- In this Loading Artist strip, the protagonist is denied the right to ride on a roller coaster because of height. The protagonist makes accordion-like shoes which give him added height... and which he uses to kick and knock out the ride attendant.
- Hark! A Vagrant: In "Founding Fathers (stuck in an amusement park)" James Madison argues about such a sign with a carny.
- In Housepets! the Milton Ferrets open a theme park, then Keene notices that the height requirement is taller than he is, so he has it lowered.
- In the Ben 10 episode "A Small Problem", Ben is told he's too short to go down a water slide, which he immediately decides to rectify by turning into Ripjaws. Maybe it's for the best that he ended up as the less-noticeable Grey Matter instead.
- In an episode of The Cleveland Show Rollo is exited to go to an amusement park because he's finally tall enough to ride on the roller coaster. But when he gets there they measure him not counting his Giant Afro and he's still too short.
- Dexter's Laboratory: The episode "Ewww That's Growth" is about Dexter being upset about his pint-sized height; one of the ways his stature makes his life harder is that he's denied going on a rollercoaster with his family. After he makes himself very tall with an invention of his, he is allowed onto the ride (during which he crashes painfully into a wall.)
- Kick Buttowski has this problem with a ride. The ride operator takes pity on him.
- The Mighty B!: Bessie is too short (by one-sixteenth of an inch!) to go on the ride, but her dog threatens the operator and he bends the rules so the dog won't rat him out.
- Subverted and lampshaded in the Robot Chicken sketch "Attack of the Giant Midget". A dwarf, turned into a giant (specifically 6'5'') by a Mad Scientist, goes on a rampage through an amusement park. It comes to a "you must be this tall" sign, then pauses a moment to let the irony sink in before continuing on its rampage.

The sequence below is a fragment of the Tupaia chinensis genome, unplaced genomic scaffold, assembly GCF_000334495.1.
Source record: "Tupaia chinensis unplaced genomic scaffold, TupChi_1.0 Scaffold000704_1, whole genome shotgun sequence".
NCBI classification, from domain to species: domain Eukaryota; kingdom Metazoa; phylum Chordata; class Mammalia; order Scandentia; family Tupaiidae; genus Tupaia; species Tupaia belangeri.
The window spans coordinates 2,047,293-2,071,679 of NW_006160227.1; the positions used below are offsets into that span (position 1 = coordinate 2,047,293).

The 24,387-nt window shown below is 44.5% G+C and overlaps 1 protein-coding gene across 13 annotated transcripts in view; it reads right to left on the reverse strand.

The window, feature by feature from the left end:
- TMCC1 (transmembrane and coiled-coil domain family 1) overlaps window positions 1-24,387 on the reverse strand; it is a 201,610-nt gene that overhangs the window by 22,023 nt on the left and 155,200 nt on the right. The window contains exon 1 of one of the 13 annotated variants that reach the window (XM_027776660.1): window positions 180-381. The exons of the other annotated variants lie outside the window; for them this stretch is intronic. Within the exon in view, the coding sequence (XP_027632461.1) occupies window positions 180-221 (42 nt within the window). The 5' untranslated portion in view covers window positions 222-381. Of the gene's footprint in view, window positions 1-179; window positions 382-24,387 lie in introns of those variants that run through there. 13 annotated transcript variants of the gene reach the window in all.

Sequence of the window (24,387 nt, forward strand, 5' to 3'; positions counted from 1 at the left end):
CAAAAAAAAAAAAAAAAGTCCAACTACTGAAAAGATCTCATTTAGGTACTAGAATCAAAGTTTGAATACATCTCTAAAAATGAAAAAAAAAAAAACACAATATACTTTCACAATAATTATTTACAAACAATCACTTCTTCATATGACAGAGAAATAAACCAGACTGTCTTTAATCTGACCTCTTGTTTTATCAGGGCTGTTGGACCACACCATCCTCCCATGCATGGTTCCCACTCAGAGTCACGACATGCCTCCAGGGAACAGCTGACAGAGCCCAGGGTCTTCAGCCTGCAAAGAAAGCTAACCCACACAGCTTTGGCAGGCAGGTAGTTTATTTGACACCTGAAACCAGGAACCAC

- The Sinbad the Sailor segment of Scooby-Doo in Arabian Nights has the captain (who is depicted as a dwarf, similar to Mr. Spacely or Mr. Peebles) being too short for a log ride filled with the treasure he's after. He reacts by destroying the measurement sign and getting on the ride anyway.
- The What's New, Scooby-Doo? episode "Roller Ghoster Ride" featured a few scenes that had a young boy being told that he was too short to go on certain rides (such as the Sky-Diving Simulator, the Slingshot and the Rocket Coaster). In the end, after the villain of the episode was caught, he asks the gang why he wasn't considered a suspect (despite having a decent motive to do it), Velma explains that it was because he was too small to actually fit in the costume. In the end, the boy gets to ride with Shaggy and Scooby on the food-based ride that was built for the amusement park.
- The Simpsons:
- In "Selma's Choice", Bart applies ice cream bars to the bottom of his shoes to meet the height requirement. He then experiences the point of the height requirement when the ride starts and he nearly falls out going through a loop because he is not big enough for the safety bar to catch him.
- In "Lisa the Vegetarian", Bart faced the opposite problem at a ride for not being short enough. He did make the Mother Goose train more fun for the preschoolers, though!
- The preshow video in the Universal Theme Parks' The Simpsons Ride reminds riders of the actual safety restrictions by showing that Maggie is too small for the new Krustyland ride, and left with Grampa, who has all the prohibited health conditions (heart problems, etc.). Alas, he falls asleep, she wanders off...and it becomes a Brick Joke in the ride itself.